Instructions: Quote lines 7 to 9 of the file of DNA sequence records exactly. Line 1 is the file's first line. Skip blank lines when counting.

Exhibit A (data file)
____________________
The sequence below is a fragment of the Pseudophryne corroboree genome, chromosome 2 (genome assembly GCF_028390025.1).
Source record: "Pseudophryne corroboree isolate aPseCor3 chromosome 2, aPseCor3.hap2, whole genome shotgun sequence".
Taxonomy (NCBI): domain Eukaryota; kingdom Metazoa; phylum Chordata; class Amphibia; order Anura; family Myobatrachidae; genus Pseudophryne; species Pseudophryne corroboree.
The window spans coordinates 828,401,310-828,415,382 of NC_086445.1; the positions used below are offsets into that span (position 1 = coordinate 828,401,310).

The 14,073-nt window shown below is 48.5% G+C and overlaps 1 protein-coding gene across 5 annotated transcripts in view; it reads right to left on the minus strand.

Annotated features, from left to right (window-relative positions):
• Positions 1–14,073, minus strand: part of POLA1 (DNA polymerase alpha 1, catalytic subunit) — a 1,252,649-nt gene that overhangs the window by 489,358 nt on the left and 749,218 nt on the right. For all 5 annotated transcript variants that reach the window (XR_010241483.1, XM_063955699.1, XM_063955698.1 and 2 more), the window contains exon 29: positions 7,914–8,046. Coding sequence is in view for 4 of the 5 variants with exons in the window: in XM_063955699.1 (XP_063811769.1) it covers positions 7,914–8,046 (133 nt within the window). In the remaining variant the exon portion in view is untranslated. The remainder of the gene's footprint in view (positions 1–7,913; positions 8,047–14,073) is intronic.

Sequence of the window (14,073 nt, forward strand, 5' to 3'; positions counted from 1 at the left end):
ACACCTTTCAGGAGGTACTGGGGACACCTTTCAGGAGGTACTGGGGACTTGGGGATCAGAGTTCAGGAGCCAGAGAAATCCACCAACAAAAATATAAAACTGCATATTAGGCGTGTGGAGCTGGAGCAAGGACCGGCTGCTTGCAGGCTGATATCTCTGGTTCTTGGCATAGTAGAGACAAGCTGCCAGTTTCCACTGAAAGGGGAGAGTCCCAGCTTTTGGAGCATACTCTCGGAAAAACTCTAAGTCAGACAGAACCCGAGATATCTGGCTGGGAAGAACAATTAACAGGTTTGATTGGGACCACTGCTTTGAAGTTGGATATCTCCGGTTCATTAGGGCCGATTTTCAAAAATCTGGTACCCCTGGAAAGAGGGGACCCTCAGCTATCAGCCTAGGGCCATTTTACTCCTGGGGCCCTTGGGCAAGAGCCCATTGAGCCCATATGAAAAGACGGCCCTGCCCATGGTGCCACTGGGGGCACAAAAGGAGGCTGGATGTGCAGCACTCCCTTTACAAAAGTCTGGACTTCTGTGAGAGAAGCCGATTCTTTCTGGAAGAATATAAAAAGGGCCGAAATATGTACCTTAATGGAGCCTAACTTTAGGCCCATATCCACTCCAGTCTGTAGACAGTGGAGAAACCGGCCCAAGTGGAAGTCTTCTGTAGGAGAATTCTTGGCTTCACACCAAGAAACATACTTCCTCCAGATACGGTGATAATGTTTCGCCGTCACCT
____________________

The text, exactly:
• Positions 1–14,073, minus strand: part of POLA1 (DNA polymerase alpha 1, catalytic subunit) — a 1,252,649-nt gene that overhangs the window by 489,358 nt on the left and 749,218 nt on the right. For all 5 annotated transcript variants that reach the window (XR_010241483.1, XM_063955699.1, XM_063955698.1 and 2 more), the window contains exon 29: positions 7,914–8,046. Coding sequence is in view for 4 of the 5 variants with exons in the window: in XM_063955699.1 (XP_063811769.1) it covers positions 7,914–8,046 (133 nt within the window). In the remaining variant the exon portion in view is untranslated. The remainder of the gene's footprint in view (positions 1–7,913; positions 8,047–14,073) is intronic.

Sequence of the window (14,073 nt, forward strand, 5' to 3'; positions counted from 1 at the left end):
ACACCTTTCAGGAGGTACTGGGGACACCTTTCAGGAGGTACTGGGGACTTGGGGATCAGAGTTCAGGAGCCAGAGAAATCCACCAACAAAAATATAAAACTGCATATTAGGCGTGTGGAGCTGGAGCAAGGACCGGCTGCTTGCAGGCTGATATCTCTGGTTCTTGGCATAGTAGAGACAAGCTGCCAGTTTCCACTGAAAGGGGAGAGTCCCAGCTTTTGGAGCATACTCTCGGAAAAACTCTAAGTCAGACAGAACCCGAGATATCTGGCTGGGAAGAACAATTAACAGGTTTGATTGGGACCACTGCTTTGAAGTTGGATATCTCCGGTTCATTAGGGCCGATTTTCAAAAATCTGGTACCCCTGGAAAGAGGGGACCCTCAGCTATCAGCCTAGGGCCATTTTACTCCTGGGGCCCTTGGGCAAGAGCCCATTGAGCCCATATGAAAAGACGGCCCTGCCCATGGTGCCACTGGGGGCACAAAAGGAGGCTGGATGTGCAGCACTCCCTTTACAAAAGTCTGGACTTCTGTGAGAGAAGCCGATTCTTTCTGGAAGAATATAAAAAGGGCCGAAATATGTACCTTAATGGAGCCTAACTTTAGGCCCATATCCACTCCAGTCTGTAGACAGTGGAGAAACCGGCCCAAGTGGAAGTCTTCTGTAGGAGAATTCTTGGCTTCACACCAAGAAACATACTTCCTCCAGATACGGTGATAATGTTTCGCCGTCACCT